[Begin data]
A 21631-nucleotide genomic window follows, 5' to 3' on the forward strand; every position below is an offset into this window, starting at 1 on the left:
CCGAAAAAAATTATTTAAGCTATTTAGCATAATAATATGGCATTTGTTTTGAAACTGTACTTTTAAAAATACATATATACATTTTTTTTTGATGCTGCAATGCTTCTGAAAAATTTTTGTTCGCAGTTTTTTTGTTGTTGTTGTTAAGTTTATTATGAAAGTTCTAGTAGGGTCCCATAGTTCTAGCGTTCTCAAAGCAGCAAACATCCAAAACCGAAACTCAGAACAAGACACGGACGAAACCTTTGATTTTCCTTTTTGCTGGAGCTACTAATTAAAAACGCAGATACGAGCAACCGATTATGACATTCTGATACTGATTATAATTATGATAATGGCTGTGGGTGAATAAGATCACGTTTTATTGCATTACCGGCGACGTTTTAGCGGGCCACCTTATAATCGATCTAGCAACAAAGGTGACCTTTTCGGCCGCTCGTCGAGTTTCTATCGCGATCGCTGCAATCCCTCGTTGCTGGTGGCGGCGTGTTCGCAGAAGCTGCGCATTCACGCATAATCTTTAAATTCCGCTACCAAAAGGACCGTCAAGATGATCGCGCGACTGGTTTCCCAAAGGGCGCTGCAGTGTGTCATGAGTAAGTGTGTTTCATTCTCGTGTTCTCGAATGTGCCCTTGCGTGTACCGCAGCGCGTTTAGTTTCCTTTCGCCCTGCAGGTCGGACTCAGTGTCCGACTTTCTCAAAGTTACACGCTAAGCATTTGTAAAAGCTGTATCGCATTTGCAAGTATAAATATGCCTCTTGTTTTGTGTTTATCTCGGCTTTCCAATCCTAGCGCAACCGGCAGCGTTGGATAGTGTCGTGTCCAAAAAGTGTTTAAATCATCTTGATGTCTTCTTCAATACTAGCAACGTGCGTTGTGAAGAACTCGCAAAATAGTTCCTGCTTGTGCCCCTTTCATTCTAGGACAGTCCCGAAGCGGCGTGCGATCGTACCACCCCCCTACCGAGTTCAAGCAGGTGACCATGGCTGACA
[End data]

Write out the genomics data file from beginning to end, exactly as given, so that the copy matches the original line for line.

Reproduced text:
A 21631-nucleotide genomic window follows, 5' to 3' on the forward strand; every position below is an offset into this window, starting at 1 on the left:
CCGAAAAAAATTATTTAAGCTATTTAGCATAATAATATGGCATTTGTTTTGAAACTGTACTTTTAAAAATACATATATACATTTTTTTTTGATGCTGCAATGCTTCTGAAAAATTTTTGTTCGCAGTTTTTTTGTTGTTGTTGTTAAGTTTATTATGAAAGTTCTAGTAGGGTCCCATAGTTCTAGCGTTCTCAAAGCAGCAAACATCCAAAACCGAAACTCAGAACAAGACACGGACGAAACCTTTGATTTTCCTTTTTGCTGGAGCTACTAATTAAAAACGCAGATACGAGCAACCGATTATGACATTCTGATACTGATTATAATTATGATAATGGCTGTGGGTGAATAAGATCACGTTTTATTGCATTACCGGCGACGTTTTAGCGGGCCACCTTATAATCGATCTAGCAACAAAGGTGACCTTTTCGGCCGCTCGTCGAGTTTCTATCGCGATCGCTGCAATCCCTCGTTGCTGGTGGCGGCGTGTTCGCAGAAGCTGCGCATTCACGCATAATCTTTAAATTCCGCTACCAAAAGGACCGTCAAGATGATCGCGCGACTGGTTTCCCAAAGGGCGCTGCAGTGTGTCATGAGTAAGTGTGTTTCATTCTCGTGTTCTCGAATGTGCCCTTGCGTGTACCGCAGCGCGTTTAGTTTCCTTTCGCCCTGCAGGTCGGACTCAGTGTCCGACTTTCTCAAAGTTACACGCTAAGCATTTGTAAAAGCTGTATCGCATTTGCAAGTATAAATATGCCTCTTGTTTTGTGTTTATCTCGGCTTTCCAATCCTAGCGCAACCGGCAGCGTTGGATAGTGTCGTGTCCAAAAAGTGTTTAAATCATCTTGATGTCTTCTTCAATACTAGCAACGTGCGTTGTGAAGAACTCGCAAAATAGTTCCTGCTTGTGCCCCTTTCATTCTAGGACAGTCCCGAAGCGGCGTGCGATCGTACCACCCCCCTACCGAGTTCAAGCAGGTGACCATGGCTGACA